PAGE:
Self-Administered Injection Boosts Low Sex Drive in Women

Fran Lowry

May 30, 2013

HOLLYWOOD, Florida — Subcutaneous injections of the melanocortin receptor agonist bremelanotide effectively and safely treat premenopausal women suffering from female sexual dysfunction, new research shows.

Self-administered at home, right before sex, both 1.25-mg and 1.75-mg SC doses decreased distress, increased arousal and desire, and enhanced the women's enjoyment of sex, lead researcher Anita H. Clayton, MD, David C. Wilson Professor in the Department of Psychiatric Medicine at the University of Virginia Health System, Charlottesville, told Medscape Medical News.

The study was presented here at the New Clinical Drug Evaluation Unit (NCDEU) 53rd Annual Meeting.

Enhances Dopamine

"Female sexual dysfunctions, including hypoactive sexual desire or low sexual desire that causes distress, and female sexual arousal disorder are common, and currently there are no approved drug therapies for these conditions," said Dr. Clayton.

"The women in this study have a primary sexual disorder, and women who have sexual dysfunction because they are depressed or on antidepressant therapy were excluded from the trial," she said.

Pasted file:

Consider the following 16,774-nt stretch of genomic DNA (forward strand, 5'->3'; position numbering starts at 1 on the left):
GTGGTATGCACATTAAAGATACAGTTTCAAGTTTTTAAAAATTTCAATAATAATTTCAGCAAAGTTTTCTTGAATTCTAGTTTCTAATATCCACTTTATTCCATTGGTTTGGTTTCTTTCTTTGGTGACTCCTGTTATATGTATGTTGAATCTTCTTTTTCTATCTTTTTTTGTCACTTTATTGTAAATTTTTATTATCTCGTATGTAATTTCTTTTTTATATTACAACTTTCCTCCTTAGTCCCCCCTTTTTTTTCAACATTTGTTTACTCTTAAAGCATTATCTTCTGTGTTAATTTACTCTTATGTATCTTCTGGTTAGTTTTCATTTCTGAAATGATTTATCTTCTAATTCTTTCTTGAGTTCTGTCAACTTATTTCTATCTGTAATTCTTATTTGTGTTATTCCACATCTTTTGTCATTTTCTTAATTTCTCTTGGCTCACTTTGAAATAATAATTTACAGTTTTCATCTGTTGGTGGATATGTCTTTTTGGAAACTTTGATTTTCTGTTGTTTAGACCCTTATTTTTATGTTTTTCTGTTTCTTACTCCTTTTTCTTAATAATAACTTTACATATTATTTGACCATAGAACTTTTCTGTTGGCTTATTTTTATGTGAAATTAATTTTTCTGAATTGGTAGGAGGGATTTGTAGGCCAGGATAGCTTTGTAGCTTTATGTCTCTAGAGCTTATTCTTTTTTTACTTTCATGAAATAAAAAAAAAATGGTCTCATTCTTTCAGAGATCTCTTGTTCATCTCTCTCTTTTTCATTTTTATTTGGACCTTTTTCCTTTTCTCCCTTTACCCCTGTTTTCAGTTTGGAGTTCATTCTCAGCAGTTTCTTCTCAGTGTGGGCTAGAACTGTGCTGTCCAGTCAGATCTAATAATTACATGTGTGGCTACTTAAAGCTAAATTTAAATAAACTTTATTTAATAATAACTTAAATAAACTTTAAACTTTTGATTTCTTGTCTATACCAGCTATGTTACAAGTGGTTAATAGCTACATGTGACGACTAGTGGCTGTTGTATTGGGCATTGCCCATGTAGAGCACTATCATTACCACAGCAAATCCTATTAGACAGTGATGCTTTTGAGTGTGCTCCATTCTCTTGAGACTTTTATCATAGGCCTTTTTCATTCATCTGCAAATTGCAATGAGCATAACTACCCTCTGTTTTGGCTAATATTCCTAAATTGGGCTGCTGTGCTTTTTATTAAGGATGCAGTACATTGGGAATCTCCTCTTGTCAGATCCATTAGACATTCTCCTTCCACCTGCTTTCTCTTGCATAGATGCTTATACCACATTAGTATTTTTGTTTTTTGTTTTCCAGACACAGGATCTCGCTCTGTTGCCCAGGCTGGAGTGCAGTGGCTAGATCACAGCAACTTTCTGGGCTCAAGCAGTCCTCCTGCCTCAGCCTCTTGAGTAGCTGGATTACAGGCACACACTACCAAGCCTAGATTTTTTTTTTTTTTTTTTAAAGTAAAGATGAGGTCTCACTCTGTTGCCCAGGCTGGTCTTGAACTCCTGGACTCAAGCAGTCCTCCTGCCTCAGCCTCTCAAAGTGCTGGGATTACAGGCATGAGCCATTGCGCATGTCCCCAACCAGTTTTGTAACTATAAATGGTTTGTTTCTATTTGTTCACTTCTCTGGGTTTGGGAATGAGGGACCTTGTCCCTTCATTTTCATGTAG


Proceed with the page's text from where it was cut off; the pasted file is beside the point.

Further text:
As a melanocortin receptor agonist, bremelanotide enhances dopamine, which excites or enhances sexual functioning, Dr. Clayton explained.

The current study included 327 women with hypoactive sexual desire or female sexual arousal disorder, or both, for at least 6 months, as diagnosed by a qualified clinician. All the women were in a stable relationship and were willing to be sexually active at least once a month.

All women received a placebo dose in the clinic and then self-injected with placebo for the following 4 weeks. They were then randomly assigned in a double-blind fashion to placebo or bremelanotide 0.75, 1.25, or 1.75 mg, which was given at 2 clinic visits a week apart. This was followed by 12 weeks of at-home subcutaneous injections.

The syringes were prefilled, and the women were instructed to self-inject 45 minutes prior to sexual activity and to use only 1 dose per day and no more than 16 doses during a 4-week period.

The main outcome was the number of satisfying sexual events.

"A lot of women with low sexual desire will participate in sexual activity anyway because their partner wants it or out of obligation, but they are not interested or into it," said Dr. Clayton.

"They still could get aroused and even have an orgasm, but they still might not feel that connectedness or feel satisfied with the whole outcome. That is why we wanted to use this satisfying sexual events, or SSE, measure, which looks at how many times the woman had sex and how many times it was satisfying," she added.

Well Tolerated

The study also looked at changes in the Female Sexual Function Index (FSFI) and the Female Sexual Distress Scale–Desire/Arousal/Orgasm (FSDS-DAO).

Treatment with bremelanotide resulted in improvement in all 3 outcome measures, with the 1.75-mg dose resulting in the greatest improvements, Dr. Clayton said.

Dr. Anita Clayton